Launched: Spring 2014 (proposed) Fleet size: 150 cabs Color scheme: TBD Phone number: TBD Smart phone app: TBD Meter rate: TBD Driver lease rate: As a co-op, drivers own the company; membership dues are not known Feel-good story: After Colorado's Public Utility Commission rejected their 2008 attempt to start a cab company, Mile High's founders took the matter to court -- and the Colorado Supreme Court found in their favor. Thanks to a final green light by the Public Utility Commission several weeks ago, Mile High plans to hit the streets later this spring, after five years of effort. Not-so-feel-good story: Mile High's founders have clashed over control of the operation, leading to several of them being forced out of the company and taking the matter to court. Keep reading for the rates from Uber and Lyft.
Uber, as seen by uber.com.
Uber Launched in Denver: August 2012 Fleet size: Several hundred Color scheme: Variable Phone number: None Smart phone app: Uber Meter rate: $2.14 base fare plus $0.19 per minute and $1.57 per mile for uberX rides; $7 base fare plus $0.30 per minute and 3.05 per mile for UberBLACK rides. Rates are subject to periodic "price surges" when demand outpaces supply. Driver lease rate: Uber receives 20 percent of gross earnings Feel-good story: Uber, a San Francisco-based smartphone app company, expanded to Denver in 2012 with its UberBLACK service, which allows people to book rides with licensed limousines and town cars through their phones. At last count, Uber was operating in eighty-plus cities in 31 countries worldwide, with a new market launching roughly every six days. Not-so-feel-good story: Uber has faced complaints about its frustrating "price surge" tactics, questionable tipping policy and the aggressive way it's attacked its competition. Recently an Uber driver struck and killed a young girl in San Francisco in between picking up a ride, leading to questions about who's liable when there are no passengers in an Uber car: the driver or the company.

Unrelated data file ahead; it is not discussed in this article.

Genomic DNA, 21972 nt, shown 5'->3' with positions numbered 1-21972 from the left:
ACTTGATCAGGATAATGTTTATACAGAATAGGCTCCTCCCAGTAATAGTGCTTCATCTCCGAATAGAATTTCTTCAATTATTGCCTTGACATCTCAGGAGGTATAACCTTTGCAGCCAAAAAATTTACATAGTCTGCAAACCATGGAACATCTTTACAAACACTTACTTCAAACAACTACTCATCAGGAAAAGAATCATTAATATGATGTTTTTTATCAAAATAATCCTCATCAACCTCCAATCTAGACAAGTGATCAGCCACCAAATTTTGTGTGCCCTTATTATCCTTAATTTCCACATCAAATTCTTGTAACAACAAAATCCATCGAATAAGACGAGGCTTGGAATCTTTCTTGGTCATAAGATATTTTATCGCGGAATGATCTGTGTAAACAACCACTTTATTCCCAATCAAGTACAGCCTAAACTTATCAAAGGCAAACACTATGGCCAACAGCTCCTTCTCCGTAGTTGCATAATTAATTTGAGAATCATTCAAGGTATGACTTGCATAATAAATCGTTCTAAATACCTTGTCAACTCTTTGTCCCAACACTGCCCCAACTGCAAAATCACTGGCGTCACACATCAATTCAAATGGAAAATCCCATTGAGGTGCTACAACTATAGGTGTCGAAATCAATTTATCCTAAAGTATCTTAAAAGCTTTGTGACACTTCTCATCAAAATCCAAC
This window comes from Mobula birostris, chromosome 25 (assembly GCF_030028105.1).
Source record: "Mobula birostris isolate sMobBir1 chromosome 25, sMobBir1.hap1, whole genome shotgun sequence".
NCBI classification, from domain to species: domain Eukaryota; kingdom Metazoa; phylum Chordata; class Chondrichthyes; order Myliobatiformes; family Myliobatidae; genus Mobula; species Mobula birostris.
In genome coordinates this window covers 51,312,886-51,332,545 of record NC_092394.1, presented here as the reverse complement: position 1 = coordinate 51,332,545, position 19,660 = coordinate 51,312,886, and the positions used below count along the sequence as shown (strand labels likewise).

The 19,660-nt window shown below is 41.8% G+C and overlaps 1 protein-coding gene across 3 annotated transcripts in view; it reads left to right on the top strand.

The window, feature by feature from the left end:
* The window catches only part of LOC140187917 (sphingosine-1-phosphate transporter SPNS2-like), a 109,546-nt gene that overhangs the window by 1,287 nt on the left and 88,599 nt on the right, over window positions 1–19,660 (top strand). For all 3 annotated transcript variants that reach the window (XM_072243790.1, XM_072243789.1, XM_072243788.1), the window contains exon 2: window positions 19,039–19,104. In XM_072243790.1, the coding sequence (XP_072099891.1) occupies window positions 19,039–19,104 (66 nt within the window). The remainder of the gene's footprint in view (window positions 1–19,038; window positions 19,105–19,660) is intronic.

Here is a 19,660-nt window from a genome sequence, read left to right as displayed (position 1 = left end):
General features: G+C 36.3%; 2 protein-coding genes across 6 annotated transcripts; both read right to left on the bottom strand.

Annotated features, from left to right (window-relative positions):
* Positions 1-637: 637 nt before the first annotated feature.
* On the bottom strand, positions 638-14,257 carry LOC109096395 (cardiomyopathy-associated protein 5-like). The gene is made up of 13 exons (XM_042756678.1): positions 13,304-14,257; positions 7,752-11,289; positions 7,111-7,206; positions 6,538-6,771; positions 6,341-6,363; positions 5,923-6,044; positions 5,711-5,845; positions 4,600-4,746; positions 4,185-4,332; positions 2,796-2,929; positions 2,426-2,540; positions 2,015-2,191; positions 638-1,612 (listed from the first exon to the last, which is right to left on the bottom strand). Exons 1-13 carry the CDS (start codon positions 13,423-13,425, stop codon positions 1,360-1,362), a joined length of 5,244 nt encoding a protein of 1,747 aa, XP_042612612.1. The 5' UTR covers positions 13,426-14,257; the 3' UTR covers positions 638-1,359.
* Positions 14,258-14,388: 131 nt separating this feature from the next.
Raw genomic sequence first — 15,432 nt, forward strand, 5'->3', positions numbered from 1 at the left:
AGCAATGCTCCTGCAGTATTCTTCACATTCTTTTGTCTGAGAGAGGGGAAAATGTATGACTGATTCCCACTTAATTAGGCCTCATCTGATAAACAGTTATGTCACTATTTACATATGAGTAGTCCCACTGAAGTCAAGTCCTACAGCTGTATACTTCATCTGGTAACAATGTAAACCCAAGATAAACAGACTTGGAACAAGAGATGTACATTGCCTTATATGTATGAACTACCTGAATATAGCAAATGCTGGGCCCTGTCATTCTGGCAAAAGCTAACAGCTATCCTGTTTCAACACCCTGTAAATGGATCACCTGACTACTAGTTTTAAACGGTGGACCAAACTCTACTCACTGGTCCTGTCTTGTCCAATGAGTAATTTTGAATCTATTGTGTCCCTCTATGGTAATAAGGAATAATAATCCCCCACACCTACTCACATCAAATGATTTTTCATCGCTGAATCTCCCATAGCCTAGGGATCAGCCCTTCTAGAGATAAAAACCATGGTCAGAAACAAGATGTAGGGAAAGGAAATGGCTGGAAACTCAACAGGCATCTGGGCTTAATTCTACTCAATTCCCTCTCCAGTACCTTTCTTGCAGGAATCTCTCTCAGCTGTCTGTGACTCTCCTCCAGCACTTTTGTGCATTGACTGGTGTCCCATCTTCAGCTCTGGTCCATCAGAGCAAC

Lyft Launched in Denver: September 2013 Fleet size: Unknown Color scheme: Variable; giant pink mustaches affixed to cars' front grill Phone number: None Smart phone app: Lyft Meter rate: Passengers give donations; the Lyft app recommends appropriate payment for each ride. Rates are subject to periodic "Prime Time" increases when demand outpaces supply. Driver lease rate: Lyft receives 20 percent of gross earnings Feel-good story: Lyft brought a new kind of transportation service to Denver, one that allowed drivers to use their personal cars for work. Not long after, Uber brought its own "ridesharing" service to Denver, called uberX. Not-so-feel-good story: Lyft's service is very similar to Uber's, but without all the cultural cachet. In other words, it's like the Zune to Uber's iPhone. From our archives: "Denver Taxicab test: Have what it takes to drive the city's mean streets?"